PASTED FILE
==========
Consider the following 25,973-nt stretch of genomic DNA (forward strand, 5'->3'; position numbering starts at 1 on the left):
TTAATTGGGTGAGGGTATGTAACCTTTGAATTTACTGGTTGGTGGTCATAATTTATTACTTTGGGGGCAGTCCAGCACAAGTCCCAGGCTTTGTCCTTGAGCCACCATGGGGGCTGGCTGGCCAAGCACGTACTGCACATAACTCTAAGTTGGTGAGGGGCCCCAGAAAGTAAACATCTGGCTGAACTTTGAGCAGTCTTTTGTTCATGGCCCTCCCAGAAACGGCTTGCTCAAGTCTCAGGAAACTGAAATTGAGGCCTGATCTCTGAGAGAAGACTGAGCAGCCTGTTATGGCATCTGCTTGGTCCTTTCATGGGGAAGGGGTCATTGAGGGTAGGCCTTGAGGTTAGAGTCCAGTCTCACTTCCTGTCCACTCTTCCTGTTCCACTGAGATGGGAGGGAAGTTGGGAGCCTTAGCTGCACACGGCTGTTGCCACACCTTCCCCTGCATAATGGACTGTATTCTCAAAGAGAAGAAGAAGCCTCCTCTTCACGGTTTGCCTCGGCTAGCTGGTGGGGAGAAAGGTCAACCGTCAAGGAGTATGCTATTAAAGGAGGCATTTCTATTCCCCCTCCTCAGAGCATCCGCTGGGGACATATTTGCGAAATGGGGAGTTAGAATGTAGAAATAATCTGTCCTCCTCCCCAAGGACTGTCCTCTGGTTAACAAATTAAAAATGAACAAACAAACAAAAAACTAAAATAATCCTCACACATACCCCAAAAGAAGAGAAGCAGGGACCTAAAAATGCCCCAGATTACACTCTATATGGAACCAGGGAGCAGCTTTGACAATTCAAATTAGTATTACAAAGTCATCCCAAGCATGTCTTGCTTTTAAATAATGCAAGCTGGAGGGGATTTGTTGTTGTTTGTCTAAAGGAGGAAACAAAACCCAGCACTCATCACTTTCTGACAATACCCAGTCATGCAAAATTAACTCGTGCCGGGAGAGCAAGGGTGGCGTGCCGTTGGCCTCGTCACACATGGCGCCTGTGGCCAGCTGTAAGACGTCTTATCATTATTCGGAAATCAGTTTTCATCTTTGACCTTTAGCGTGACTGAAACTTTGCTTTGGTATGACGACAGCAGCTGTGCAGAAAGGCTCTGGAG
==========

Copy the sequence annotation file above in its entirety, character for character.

Consider the following 25,973-nt stretch of genomic DNA (forward strand, 5'->3'; position numbering starts at 1 on the left):
TTAATTGGGTGAGGGTATGTAACCTTTGAATTTACTGGTTGGTGGTCATAATTTATTACTTTGGGGGCAGTCCAGCACAAGTCCCAGGCTTTGTCCTTGAGCCACCATGGGGGCTGGCTGGCCAAGCACGTACTGCACATAACTCTAAGTTGGTGAGGGGCCCCAGAAAGTAAACATCTGGCTGAACTTTGAGCAGTCTTTTGTTCATGGCCCTCCCAGAAACGGCTTGCTCAAGTCTCAGGAAACTGAAATTGAGGCCTGATCTCTGAGAGAAGACTGAGCAGCCTGTTATGGCATCTGCTTGGTCCTTTCATGGGGAAGGGGTCATTGAGGGTAGGCCTTGAGGTTAGAGTCCAGTCTCACTTCCTGTCCACTCTTCCTGTTCCACTGAGATGGGAGGGAAGTTGGGAGCCTTAGCTGCACACGGCTGTTGCCACACCTTCCCCTGCATAATGGACTGTATTCTCAAAGAGAAGAAGAAGCCTCCTCTTCACGGTTTGCCTCGGCTAGCTGGTGGGGAGAAAGGTCAACCGTCAAGGAGTATGCTATTAAAGGAGGCATTTCTATTCCCCCTCCTCAGAGCATCCGCTGGGGACATATTTGCGAAATGGGGAGTTAGAATGTAGAAATAATCTGTCCTCCTCCCCAAGGACTGTCCTCTGGTTAACAAATTAAAAATGAACAAACAAACAAAAAACTAAAATAATCCTCACACATACCCCAAAAGAAGAGAAGCAGGGACCTAAAAATGCCCCAGATTACACTCTATATGGAACCAGGGAGCAGCTTTGACAATTCAAATTAGTATTACAAAGTCATCCCAAGCATGTCTTGCTTTTAAATAATGCAAGCTGGAGGGGATTTGTTGTTGTTTGTCTAAAGGAGGAAACAAAACCCAGCACTCATCACTTTCTGACAATACCCAGTCATGCAAAATTAACTCGTGCCGGGAGAGCAAGGGTGGCGTGCCGTTGGCCTCGTCACACATGGCGCCTGTGGCCAGCTGTAAGACGTCTTATCATTATTCGGAAATCAGTTTTCATCTTTGACCTTTAGCGTGACTGAAACTTTGCTTTGGTATGACGACAGCAGCTGTGCAGAAAGGCTCTGGAG